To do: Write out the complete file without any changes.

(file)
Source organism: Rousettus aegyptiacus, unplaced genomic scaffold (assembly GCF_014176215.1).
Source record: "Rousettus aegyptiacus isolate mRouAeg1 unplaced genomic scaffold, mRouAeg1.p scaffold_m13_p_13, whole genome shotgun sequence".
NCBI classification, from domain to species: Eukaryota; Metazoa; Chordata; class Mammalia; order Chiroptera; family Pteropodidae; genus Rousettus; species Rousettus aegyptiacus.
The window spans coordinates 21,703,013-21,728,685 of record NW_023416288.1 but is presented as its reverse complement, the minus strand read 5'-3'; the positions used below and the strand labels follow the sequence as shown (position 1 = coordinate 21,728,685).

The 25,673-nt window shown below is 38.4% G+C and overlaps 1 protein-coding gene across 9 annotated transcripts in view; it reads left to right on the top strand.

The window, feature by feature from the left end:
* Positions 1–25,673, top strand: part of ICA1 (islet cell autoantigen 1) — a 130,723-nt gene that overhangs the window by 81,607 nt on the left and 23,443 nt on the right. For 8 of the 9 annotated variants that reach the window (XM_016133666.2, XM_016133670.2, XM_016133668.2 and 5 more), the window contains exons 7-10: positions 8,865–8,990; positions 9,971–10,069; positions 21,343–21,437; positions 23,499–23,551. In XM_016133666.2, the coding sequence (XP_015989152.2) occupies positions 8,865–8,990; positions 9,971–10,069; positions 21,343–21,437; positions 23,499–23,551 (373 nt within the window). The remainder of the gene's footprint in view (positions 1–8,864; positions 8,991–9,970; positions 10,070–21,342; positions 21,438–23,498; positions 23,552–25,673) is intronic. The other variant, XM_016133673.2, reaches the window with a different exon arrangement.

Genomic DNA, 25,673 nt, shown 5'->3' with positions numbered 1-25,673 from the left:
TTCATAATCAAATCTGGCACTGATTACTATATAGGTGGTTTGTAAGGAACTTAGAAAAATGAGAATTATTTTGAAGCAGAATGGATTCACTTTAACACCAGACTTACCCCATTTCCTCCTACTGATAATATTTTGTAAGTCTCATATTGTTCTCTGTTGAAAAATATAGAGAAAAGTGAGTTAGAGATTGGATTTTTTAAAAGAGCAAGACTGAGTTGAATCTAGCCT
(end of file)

Source organism: Rousettus aegyptiacus, unplaced genomic scaffold (assembly GCF_014176215.1).
Source record: "Rousettus aegyptiacus isolate mRouAeg1 unplaced genomic scaffold, mRouAeg1.p scaffold_m13_p_13, whole genome shotgun sequence".
NCBI classification, from domain to species: Eukaryota; Metazoa; Chordata; class Mammalia; order Chiroptera; family Pteropodidae; genus Rousettus; species Rousettus aegyptiacus.
The window spans coordinates 21,703,013-21,728,685 of record NW_023416288.1 but is presented as its reverse complement, the minus strand read 5'-3'; the positions used below and the strand labels follow the sequence as shown (position 1 = coordinate 21,728,685).

The 25,673-nt window shown below is 38.4% G+C and overlaps 1 protein-coding gene across 9 annotated transcripts in view; it reads left to right on the top strand.

The window, feature by feature from the left end:
* Positions 1–25,673, top strand: part of ICA1 (islet cell autoantigen 1) — a 130,723-nt gene that overhangs the window by 81,607 nt on the left and 23,443 nt on the right. For 8 of the 9 annotated variants that reach the window (XM_016133666.2, XM_016133670.2, XM_016133668.2 and 5 more), the window contains exons 7-10: positions 8,865–8,990; positions 9,971–10,069; positions 21,343–21,437; positions 23,499–23,551. In XM_016133666.2, the coding sequence (XP_015989152.2) occupies positions 8,865–8,990; positions 9,971–10,069; positions 21,343–21,437; positions 23,499–23,551 (373 nt within the window). The remainder of the gene's footprint in view (positions 1–8,864; positions 8,991–9,970; positions 10,070–21,342; positions 21,438–23,498; positions 23,552–25,673) is intronic. The other variant, XM_016133673.2, reaches the window with a different exon arrangement.

Genomic DNA, 25,673 nt, shown 5'->3' with positions numbered 1-25,673 from the left:
TTCATAATCAAATCTGGCACTGATTACTATATAGGTGGTTTGTAAGGAACTTAGAAAAATGAGAATTATTTTGAAGCAGAATGGATTCACTTTAACACCAGACTTACCCCATTTCCTCCTACTGATAATATTTTGTAAGTCTCATATTGTTCTCTGTTGAAAAATATAGAGAAAAGTGAGTTAGAGATTGGATTTTTTAAAAGAGCAAGACTGAGTTGAATCTAGCCT